White Babies Get The Best NICU Care In California, & It Indicates A Dangerous National Problem
Shamefully, racial inequities in the United States are about as embedded in America as apple pie — and that awful truth extends to health care. Case in point: Research published Monday in the journal Pediatrics indicates that white babies get the best NICU care in California. And although the study is brand new, the problems it highlights are anything but. The fact that white and Asian babies in California neonatal intensive care units generally receive better treatment than their counterparts of other races is further evidence that something seriously needs to change when it comes to both maternal and infant medical care for minority populations.
To reach the conclusion that racial disparities do exist in NICU treatment, researchers from the Stanford University School of Medicine analyzed the care and outcomes of nearly 19,000 infants born between 2010 and 2014 in 134 California hospitals. What they found using a quality of care scoring system was "troubling": when compared to white and Asian NICU patients, African American babies had "slightly lower scores," and the scores for Hispanics and others, including American Indian and Alaska Natives, were "significantly lower," according to SF Gate.
The measures included in the scoring included whether babies received steroids to help mature their lungs, whether they got an eye exam, whether they contracted an infection in the hospital, whether they received breast milk after discharge, how fast they grew, and more.
For study senior author and associate professor of pediatrics Dr. Jochen Profit, the racial differences in care showed that there is serious room for improvement in California's hospitals, as he said in a press release, according to Eureka Alert:
There's a long history of disparity in health care delivery, and our study shows that the NICU is really no different. Unconscious social biases that we all have can make their way into the NICU. We would like to encourage NICU caregivers to think about how these disparities play out in their own units and how they can be reduced.
White babies did not receive better treatment across the board, however. For example, black babies had a faster growth rate, and they experienced better care in some of the hospitals studied. But in hospitals with better quality of care overall, the disparity between white babies and others widened in favor of the white babies. That remained true even when the researchers adjusted their findings to account for factors like length of pregnancy and whether the mom received prenatal care.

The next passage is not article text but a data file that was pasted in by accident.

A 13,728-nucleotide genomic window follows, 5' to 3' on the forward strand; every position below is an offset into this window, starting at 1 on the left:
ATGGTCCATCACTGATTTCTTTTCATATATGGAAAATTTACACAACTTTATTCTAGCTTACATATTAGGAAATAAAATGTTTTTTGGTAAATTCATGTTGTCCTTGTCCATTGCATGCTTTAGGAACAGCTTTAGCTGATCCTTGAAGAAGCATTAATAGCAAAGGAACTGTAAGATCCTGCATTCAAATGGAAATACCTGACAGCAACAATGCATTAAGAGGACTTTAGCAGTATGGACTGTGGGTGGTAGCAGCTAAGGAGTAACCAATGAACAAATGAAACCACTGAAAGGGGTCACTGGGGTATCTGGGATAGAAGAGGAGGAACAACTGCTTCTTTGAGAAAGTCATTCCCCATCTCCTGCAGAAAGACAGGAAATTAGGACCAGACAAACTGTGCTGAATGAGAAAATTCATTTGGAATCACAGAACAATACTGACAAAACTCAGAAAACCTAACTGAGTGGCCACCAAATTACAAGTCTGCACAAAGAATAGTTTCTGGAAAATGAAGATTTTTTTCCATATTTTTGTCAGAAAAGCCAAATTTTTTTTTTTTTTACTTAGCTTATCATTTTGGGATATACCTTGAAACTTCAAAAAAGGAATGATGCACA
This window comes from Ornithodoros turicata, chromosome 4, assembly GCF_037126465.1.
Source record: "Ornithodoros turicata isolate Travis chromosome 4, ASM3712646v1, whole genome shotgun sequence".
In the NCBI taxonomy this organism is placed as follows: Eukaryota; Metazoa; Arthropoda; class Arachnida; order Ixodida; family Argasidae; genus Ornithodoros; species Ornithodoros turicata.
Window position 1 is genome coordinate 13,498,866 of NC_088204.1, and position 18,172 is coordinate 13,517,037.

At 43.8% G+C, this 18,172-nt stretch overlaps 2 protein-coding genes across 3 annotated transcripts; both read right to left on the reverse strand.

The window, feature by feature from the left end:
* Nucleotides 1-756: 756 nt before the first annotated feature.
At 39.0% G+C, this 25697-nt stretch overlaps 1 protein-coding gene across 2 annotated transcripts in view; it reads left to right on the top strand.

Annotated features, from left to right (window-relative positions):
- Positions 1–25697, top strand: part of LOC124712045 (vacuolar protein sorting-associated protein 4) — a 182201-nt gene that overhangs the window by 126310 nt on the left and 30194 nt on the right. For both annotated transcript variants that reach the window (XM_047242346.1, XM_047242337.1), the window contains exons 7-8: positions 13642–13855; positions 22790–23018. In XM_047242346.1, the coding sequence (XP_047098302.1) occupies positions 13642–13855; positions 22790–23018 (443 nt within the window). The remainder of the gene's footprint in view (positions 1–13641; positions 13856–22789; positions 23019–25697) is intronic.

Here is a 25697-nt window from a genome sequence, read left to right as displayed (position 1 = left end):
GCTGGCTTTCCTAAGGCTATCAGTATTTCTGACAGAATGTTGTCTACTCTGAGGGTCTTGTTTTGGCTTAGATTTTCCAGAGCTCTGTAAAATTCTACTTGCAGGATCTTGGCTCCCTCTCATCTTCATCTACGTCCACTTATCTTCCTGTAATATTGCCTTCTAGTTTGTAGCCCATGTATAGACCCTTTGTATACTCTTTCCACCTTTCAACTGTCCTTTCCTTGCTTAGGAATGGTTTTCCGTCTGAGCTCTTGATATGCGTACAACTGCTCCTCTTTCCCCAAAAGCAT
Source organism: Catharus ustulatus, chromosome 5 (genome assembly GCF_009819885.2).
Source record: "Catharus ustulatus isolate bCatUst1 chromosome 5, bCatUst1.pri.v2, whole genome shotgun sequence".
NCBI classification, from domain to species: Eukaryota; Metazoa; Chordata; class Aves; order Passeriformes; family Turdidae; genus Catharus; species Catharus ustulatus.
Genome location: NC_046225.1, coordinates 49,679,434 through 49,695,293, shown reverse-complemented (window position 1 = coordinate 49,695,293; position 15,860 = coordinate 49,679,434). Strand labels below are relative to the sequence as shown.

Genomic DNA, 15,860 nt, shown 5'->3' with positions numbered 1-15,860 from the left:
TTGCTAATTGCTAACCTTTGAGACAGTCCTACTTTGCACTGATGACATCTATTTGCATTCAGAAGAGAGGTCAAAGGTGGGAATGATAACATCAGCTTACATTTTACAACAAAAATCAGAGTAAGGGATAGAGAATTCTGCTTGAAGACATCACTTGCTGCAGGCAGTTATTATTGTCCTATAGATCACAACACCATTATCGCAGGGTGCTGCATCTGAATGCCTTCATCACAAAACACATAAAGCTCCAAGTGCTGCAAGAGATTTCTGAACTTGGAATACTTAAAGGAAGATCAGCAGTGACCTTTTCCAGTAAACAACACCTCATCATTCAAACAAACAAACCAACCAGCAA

The fact that minority babies generally get worse care than white babies is hardly a surprise. It's common knowledge that the infant mortality rate in the United States is incredibly high compared to other developed nations. But the outlook is even worse for babies born to black women: according to Slate, they are two times as likely to die in their first year of life than they would have been if they had been born to a white woman. Social and economic barrier contribute to this problem.
The United States also has a big problem when it comes to maternal mortality. Newsweek reported in July 2016 that about 1,200 American moms die of childbirth complications each year — a rate that is twice what it was 25 years ago. Just as striking, though, is the fact that black moms see their likelihood of death quadrupled over that of white women.
There are many reasons this is the case. As Newsweek's Rebecca Grant wrote, black women are generally in poorer health (as the result of racial barriers and systemic inequality), making them more susceptible to high-risk pregnancies. Members of poor and minority populations are more likely to start out a pregnancy with chronic conditions like obesity, hypertension, and diabetes.
These same populations also experience barriers to family planning services. This means they may have babies closer together, which increases the risk of complications, according to Newsweek. Poor and minority women are also more likely to be uninsured, making it harder to find a doctor and get the prenatal care they need. Logistical barriers like finding transportation and getting time off work can also make securing prenatal care more of a challenge.
Clearly, it is imperative that medical professionals work to mitigate these problems — as well as the racial bias — that can lead to worse outcomes for minority babies and moms.